In the nematode C. elegans, a transient network formed by the innexin gap junction protein NSY-5 was recently shown to coordinate left-right asymmetry in the developing nervous system. Previous findings in chick and Xenopus laevis embryos have suggested an essential role of connexin43-mediated gap junction for the determination of the left-right asymmetry of the embryos. Treatment of cultured chick embryos with lindane, which results in a decreased gap junctional communication, frequently unbiased normal left-right asymmetry of Sonic hedgehog and Nodal gene expression, causing the normally left-sided program to be recapitulated. An important role of connexin43 (Cx43)-dependent gap junction communication for sonic hedgehog expression was also observed in limb patterning of the chick wing. Additionally, modulation of gap junctions in Xenopus embryos by pharmacological agents specifically induced heterotaxia involving mirror-image reversals of the heart, gut, and gall bladder. These data in combination with the current findings indicate that the transcriptional regulation of hedgehog and other morphogen-encoding genes by gap junction proteins may be evolutionary conserved between deuterostomes (vertebrates) and protostomes (Drosophila), although the Drosophila innexin gap junction genes share very little sequence homology with the connexin genes. The molecular mechanism underlying innexin2-mediated transcriptional regulation of hedgehog, wingless and Delta is not clear. It has been proposed that the nuclear localization of the carboxy-tail of connexin43 may exert effects on gene expression and growth in cardiomyocytes and HeLa cells. This would infer a cleavage of connexin43 to release the C-terminus, however, in vivo evidence for this event is still lacking. Sequence analysis reveals a nuclear receptor recognition motif within the C-terminus of Innexin2. It has been demonstrated that this recognition motif mediates the interaction of coactivators with nuclear receptors. However, there is no immunohistochemical evidence for a nuclear localization of Innexin2 or the Innexin2 C-terminus in Drosophila embryonic cells indicating that a direct involvement of Innexin2 in regulating transcription of target genes may not occur. The direct association of a transcription factor with gap junctions has been recently proposed for the mouse homolog of ZO-1-associated nucleic acid-binding protein (ZONAB). This transcription factor binds to ZO-1, which is associated with oligodendrocyte, astrocyte and retina gap junctions. It is possible that innexin2-dependent transcriptional regulation may involve a similar type of mechanism: a still unknown transcriptional regulator associated with the C-terminus of innexin2-containing gap junctions could be released upon modulation of gap junction composition thereby modulating the transcription of innexin2-dependent target genes (Lechner, 2007).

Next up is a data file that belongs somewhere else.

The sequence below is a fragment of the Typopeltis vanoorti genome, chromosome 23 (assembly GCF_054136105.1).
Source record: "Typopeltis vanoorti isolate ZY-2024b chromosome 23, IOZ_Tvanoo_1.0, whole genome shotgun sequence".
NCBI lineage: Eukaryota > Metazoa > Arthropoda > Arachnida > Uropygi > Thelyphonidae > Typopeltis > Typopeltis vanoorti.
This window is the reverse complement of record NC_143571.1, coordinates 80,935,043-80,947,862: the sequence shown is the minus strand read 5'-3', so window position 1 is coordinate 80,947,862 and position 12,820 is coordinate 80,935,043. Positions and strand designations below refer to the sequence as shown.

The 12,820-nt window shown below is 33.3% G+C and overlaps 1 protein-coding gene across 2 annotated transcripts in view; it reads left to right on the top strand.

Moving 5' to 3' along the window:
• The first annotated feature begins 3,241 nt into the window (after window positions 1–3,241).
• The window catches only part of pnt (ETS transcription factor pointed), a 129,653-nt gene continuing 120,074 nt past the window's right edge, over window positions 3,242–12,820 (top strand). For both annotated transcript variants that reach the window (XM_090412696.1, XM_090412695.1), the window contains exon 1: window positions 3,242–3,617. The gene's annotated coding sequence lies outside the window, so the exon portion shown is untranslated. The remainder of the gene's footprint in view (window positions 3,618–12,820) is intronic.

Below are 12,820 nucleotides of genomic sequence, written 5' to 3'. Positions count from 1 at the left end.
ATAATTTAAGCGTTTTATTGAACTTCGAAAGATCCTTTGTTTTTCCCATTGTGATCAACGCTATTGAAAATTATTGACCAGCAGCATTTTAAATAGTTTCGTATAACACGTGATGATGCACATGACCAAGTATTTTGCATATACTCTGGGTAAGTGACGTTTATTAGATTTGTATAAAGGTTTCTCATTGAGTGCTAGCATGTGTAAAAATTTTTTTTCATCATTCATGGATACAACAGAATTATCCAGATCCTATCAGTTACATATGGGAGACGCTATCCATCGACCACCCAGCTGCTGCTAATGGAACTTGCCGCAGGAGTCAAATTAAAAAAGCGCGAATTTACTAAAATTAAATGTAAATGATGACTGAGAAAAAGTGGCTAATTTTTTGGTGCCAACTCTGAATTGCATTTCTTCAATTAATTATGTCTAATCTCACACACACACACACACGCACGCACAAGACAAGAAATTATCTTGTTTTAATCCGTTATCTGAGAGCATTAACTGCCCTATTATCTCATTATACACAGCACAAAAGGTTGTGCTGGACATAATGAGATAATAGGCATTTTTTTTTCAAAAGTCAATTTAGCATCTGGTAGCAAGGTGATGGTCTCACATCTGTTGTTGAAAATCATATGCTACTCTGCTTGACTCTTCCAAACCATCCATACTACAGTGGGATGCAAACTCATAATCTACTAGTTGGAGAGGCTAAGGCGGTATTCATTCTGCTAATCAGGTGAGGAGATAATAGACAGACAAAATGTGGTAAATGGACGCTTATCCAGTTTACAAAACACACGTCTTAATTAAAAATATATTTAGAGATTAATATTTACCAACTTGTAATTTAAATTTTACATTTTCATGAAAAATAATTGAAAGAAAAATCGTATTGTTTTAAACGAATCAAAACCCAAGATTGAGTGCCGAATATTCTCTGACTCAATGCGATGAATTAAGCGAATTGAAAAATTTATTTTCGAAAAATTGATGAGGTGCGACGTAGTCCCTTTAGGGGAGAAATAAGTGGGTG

The adult Drosophila gastric and stomach organs are maintained by a multipotent stem cell pool at the foregut/midgut junction in the cardia (proventriculus)

    Stomach cancer is the second most frequent cause of cancer-related death worldwide. Thus, it is important to elucidate the properties of gastric stem cells, including their regulation and transformation. To date, such stem cells have not been identified in Drosophila. Using clonal analysis and molecular marker labeling, this study has identified a multipotent stem-cell pool at the foregut/midgut junction in the cardia (proventriculus). Daughter cells migrate upward either to anterior midgut or downward to esophagus and crop. The cardia functions as a gastric valve and the anterior midgut and crop together function as a stomach in Drosophila; therefore, the foregut/midgut stem cells have been named gastric stem cells (GaSC). JAK-STAT signaling regulates GaSC proliferation, Wingless signaling regulates GaSC self-renewal, and hedgehog signaling regulates GaSC differentiation. The differentiation pattern and genetic control of the Drosophila GaSCs suggest the possible similarity to mouse gastric stem cells. The identification of the multipotent stem cell pool in the gastric gland in Drosophila will facilitate studies of gastric stem cell regulation and transformation in mammals (Singh, 2011).

    This study has identified multipotent gastric stem cells at the junction of the adult Drosophila foregut and midgut. The GaSCs express the Stat92E-GFP reporter, wg-Gal4 UAS-GFP, and Ptc, and are slowly proliferating. The GaSCs first give rise to the fast proliferative progenitors in both foregut and anterior midgut. The foregut progenitors migrate downward and differentiate into crop cells. The anterior midgut progenitors migrate upward and differentiate into midgut cells. However, at this stage because of limited markers availability and complex tissues systems at cardia location, it is uncertain how many types of cells are produced and how many progenitor cells are in the cardia. Clonal and molecular markers analysis suggest that cardia cells are populated from gastric stem cells at the foregut/midgut (F/M) junction; however, it cannot be ruled out that there may be other progenitor cells with locally or limited differential potential that may also take part in cell replacement of cardia cells. Nevertheless, the observed differentiation pattern of GaSCs in Drosophila may be similar to that of the mouse gastric stem cells. Gastric stem cells in the mouse are located at the neck-isthmus region of the tubular unit. They produce several terminally differentiated cells with bidirectional migration, in which upward migration towards lumen become pit cells and downward migration results in fundic gland cells (Singh, 2011).